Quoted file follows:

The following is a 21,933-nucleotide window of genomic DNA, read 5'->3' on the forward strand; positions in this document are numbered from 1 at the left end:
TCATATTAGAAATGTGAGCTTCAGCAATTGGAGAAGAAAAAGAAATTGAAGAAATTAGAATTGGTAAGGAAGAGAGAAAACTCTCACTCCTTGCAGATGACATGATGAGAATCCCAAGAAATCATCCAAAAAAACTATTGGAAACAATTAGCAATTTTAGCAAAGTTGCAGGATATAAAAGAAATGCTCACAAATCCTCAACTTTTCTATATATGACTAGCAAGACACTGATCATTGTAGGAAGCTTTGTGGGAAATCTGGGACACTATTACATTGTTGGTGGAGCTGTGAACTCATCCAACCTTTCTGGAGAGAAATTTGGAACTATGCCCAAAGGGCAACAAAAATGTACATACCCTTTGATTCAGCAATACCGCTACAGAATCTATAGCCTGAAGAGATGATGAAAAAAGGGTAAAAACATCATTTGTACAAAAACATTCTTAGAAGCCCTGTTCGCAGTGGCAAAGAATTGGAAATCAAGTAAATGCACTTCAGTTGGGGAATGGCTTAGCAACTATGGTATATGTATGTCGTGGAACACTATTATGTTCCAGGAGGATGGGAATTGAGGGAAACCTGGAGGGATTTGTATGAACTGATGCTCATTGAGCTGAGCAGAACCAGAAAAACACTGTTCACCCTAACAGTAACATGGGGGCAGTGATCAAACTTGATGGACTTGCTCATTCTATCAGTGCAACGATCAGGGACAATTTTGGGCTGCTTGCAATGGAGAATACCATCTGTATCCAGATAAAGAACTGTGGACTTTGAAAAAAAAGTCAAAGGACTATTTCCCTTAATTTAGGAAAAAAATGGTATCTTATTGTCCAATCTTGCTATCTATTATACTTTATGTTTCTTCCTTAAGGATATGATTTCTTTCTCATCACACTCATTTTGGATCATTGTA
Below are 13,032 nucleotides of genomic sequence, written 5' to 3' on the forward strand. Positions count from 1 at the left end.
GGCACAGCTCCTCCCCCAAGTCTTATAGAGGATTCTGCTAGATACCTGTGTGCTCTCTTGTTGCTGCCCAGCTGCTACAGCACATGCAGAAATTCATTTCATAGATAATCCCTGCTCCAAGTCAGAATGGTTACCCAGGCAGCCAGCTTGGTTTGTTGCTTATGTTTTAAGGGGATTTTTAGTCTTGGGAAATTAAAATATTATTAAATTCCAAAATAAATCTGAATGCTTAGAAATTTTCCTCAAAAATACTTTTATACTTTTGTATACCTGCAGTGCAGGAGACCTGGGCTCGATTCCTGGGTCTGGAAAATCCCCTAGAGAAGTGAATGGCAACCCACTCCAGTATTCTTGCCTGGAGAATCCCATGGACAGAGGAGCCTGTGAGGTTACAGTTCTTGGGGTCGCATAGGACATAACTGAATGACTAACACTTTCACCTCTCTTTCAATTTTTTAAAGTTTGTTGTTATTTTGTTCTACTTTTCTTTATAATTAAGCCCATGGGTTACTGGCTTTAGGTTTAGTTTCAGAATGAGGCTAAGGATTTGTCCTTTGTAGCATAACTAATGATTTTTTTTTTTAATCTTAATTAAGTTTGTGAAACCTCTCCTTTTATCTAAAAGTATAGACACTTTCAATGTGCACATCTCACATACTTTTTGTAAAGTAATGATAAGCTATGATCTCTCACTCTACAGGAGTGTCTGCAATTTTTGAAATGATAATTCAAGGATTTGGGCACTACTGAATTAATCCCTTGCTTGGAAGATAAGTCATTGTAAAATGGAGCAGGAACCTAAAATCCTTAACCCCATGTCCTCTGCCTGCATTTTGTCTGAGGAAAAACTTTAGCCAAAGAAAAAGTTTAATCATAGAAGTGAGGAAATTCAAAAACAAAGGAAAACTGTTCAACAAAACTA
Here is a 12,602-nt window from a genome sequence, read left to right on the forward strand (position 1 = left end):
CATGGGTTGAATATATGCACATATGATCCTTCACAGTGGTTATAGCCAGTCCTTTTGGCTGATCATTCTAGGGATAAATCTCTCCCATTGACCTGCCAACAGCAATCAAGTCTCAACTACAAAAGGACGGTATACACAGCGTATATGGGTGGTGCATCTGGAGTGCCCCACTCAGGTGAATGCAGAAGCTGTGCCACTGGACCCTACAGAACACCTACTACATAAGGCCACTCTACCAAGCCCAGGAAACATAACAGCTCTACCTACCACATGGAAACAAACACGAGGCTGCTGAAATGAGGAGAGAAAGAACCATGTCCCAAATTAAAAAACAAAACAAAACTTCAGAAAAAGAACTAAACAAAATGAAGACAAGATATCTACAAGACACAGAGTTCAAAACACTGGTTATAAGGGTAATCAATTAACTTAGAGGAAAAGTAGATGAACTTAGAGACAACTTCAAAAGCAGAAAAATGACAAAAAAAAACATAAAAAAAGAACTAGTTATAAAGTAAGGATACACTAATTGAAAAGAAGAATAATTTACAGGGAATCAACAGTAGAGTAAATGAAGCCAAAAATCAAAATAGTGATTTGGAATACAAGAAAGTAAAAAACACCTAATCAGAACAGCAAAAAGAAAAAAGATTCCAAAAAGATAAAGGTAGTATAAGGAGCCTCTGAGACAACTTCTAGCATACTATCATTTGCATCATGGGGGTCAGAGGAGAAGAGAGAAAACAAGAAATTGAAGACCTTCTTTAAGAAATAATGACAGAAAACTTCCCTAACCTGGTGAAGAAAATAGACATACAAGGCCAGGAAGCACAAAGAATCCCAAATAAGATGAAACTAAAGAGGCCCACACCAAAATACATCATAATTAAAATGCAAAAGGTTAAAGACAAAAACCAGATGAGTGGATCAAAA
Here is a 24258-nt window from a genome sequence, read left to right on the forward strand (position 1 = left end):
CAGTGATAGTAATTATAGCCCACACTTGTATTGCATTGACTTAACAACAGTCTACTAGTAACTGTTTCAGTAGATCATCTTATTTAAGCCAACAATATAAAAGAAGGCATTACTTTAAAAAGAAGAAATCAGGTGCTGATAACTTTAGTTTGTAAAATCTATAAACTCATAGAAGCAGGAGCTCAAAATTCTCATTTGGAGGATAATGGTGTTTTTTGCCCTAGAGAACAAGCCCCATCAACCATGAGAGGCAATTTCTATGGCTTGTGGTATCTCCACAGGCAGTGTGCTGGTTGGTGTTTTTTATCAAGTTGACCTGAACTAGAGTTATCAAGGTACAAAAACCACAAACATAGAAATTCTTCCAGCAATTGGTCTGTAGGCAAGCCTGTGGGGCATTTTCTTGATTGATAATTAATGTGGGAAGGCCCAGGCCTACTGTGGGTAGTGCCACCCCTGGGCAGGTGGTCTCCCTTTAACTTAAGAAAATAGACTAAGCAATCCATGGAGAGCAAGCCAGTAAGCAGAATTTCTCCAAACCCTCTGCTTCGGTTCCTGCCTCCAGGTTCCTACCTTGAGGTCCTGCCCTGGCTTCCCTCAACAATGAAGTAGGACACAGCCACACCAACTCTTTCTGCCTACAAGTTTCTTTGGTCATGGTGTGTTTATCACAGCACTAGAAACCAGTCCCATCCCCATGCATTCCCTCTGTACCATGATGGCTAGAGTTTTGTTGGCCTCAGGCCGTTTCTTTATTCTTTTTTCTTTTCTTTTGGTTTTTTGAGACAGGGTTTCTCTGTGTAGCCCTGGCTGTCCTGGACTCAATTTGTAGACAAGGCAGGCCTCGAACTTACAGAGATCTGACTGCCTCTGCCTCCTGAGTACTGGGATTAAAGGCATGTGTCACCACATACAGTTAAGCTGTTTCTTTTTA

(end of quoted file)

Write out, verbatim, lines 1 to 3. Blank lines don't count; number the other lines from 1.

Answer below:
The following is a 21,933-nucleotide window of genomic DNA, read 5'->3' on the forward strand; positions in this document are numbered from 1 at the left end:
TCATATTAGAAATGTGAGCTTCAGCAATTGGAGAAGAAAAAGAAATTGAAGAAATTAGAATTGGTAAGGAAGAGAGAAAACTCTCACTCCTTGCAGATGACATGATGAGAATCCCAAGAAATCATCCAAAAAAACTATTGGAAACAATTAGCAATTTTAGCAAAGTTGCAGGATATAAAAGAAATGCTCACAAATCCTCAACTTTTCTATATATGACTAGCAAGACACTGATCATTGTAGGAAGCTTTGTGGGAAATCTGGGACACTATTACATTGTTGGTGGAGCTGTGAACTCATCCAACCTTTCTGGAGAGAAATTTGGAACTATGCCCAAAGGGCAACAAAAATGTACATACCCTTTGATTCAGCAATACCGCTACAGAATCTATAGCCTGAAGAGATGATGAAAAAAGGGTAAAAACATCATTTGTACAAAAACATTCTTAGAAGCCCTGTTCGCAGTGGCAAAGAATTGGAAATCAAGTAAATGCACTTCAGTTGGGGAATGGCTTAGCAACTATGGTATATGTATGTCGTGGAACACTATTATGTTCCAGGAGGATGGGAATTGAGGGAAACCTGGAGGGATTTGTATGAACTGATGCTCATTGAGCTGAGCAGAACCAGAAAAACACTGTTCACCCTAACAGTAACATGGGGGCAGTGATCAAACTTGATGGACTTGCTCATTCTATCAGTGCAACGATCAGGGACAATTTTGGGCTGCTTGCAATGGAGAATACCATCTGTATCCAGATAAAGAACTGTGGACTTTGAAAAAAAAGTCAAAGGACTATTTCCCTTAATTTAGGAAAAAAATGGTATCTTATTGTCCAATCTTGCTATCTATTATACTTTATGTTTCTTCCTTAAGGATATGATTTCTTTCTCATCACACTCATTTTGGATCATTGTA
Below are 13,032 nucleotides of genomic sequence, written 5' to 3' on the forward strand. Positions count from 1 at the left end.